The differential neural responses caused by 5-HTTLPR polymorphism (S: S-allele, L(A/G): L-allele) have been under active study. The L-/S-allele reflect a 43-bp insertion/deletion in the 5-HTT-linked polymorphic region, wherein the long variant is more than twice as active as the short variant . A single nucleotide polymorphism of A/G (rs25531) within the L-allele was reported to lead to two functionally different variants, with the transcriptional activity of the less common G substitution similar to that of the S-allele . Risk allele carriers (S or L(G)) with low expression of 5-HTT showed increased amygdala reactivity to masked emotional faces and to overtly sad faces [18, 19]. In the resting state, the subjects carrying homozygous S-alleles showed increased and decreased cerebral blood flow in the amygdala and in the ventromedial prefrontal cortex, respectively . Enhanced basal metabolism in fronto-limbic structures for carriers homozygous for S-alleles was regarded to enhance the susceptibility for developing an anxiety-depression spectrum disorder .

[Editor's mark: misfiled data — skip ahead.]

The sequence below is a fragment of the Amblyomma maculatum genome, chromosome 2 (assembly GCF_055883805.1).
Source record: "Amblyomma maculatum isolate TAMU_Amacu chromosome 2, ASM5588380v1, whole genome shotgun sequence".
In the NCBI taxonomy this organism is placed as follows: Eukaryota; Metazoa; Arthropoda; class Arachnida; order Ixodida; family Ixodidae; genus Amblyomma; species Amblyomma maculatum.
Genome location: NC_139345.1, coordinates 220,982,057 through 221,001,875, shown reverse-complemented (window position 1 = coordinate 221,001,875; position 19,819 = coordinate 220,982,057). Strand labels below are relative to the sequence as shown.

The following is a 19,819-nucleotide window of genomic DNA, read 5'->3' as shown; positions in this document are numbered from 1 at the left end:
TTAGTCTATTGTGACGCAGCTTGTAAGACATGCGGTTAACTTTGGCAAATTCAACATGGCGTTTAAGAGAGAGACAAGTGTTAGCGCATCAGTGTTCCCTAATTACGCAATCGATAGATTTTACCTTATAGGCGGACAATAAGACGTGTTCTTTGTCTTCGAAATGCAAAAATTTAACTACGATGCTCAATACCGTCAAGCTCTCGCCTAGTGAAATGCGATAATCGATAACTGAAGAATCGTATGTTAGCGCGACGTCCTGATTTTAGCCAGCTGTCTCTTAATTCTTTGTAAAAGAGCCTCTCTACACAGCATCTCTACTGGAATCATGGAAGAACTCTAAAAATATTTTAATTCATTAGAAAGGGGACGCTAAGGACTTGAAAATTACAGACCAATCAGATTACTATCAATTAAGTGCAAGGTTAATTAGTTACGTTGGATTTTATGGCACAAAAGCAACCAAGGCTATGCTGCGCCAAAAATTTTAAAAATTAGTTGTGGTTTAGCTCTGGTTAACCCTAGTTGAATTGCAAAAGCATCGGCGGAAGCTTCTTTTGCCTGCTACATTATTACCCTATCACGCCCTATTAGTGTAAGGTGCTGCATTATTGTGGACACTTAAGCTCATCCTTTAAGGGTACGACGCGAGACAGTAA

Compared with 5-HTTLPR, the neural mechanism influenced by 5-HTTVNTR polymorphism (e.g., 10-repeat and 12-repeat) is much less clear, with the 10-repeate allele bearing lower transcription efficiency than the 12-repeat one. Similar to the imaging studies of 5-HTTLPR, Bertolino et al. noticed that the 5-HTTVNTR genotype predicted amygdala activity to threatening stimuli . However, the findings of 5-HTTVNTR and 5-HTTLPR seemed not always convergent. For example, the studies on 5-HTTLPR and 5-HTTVNTR have shown that 5-HTTLPR genotypes did not differentiate the degree of harm avoidance but 5-HTTVNTR did . Preferential transmission of 5-HTTLPR not 5-HTTVNTR genotypes has been reported for autism [24, 25]. A tendency toward an increase in the 5-HTTLPR L-allele and VNTR 10-repeat allele, not 12-repeat, has been observed in suicide victims . The inconsistency raised a concern that the consequence of 5-HTTLPR and 5-HTTVNTR genotypes (although both affect the transcription efficiency of 5-HTT) cannot be fully explained by differential serotonin levels at the neural cleft. Thus, whether the neuroimaging findings based on 5-HTTLPR can be extrapolated to 5-HTTVNTR warrants empirical examination.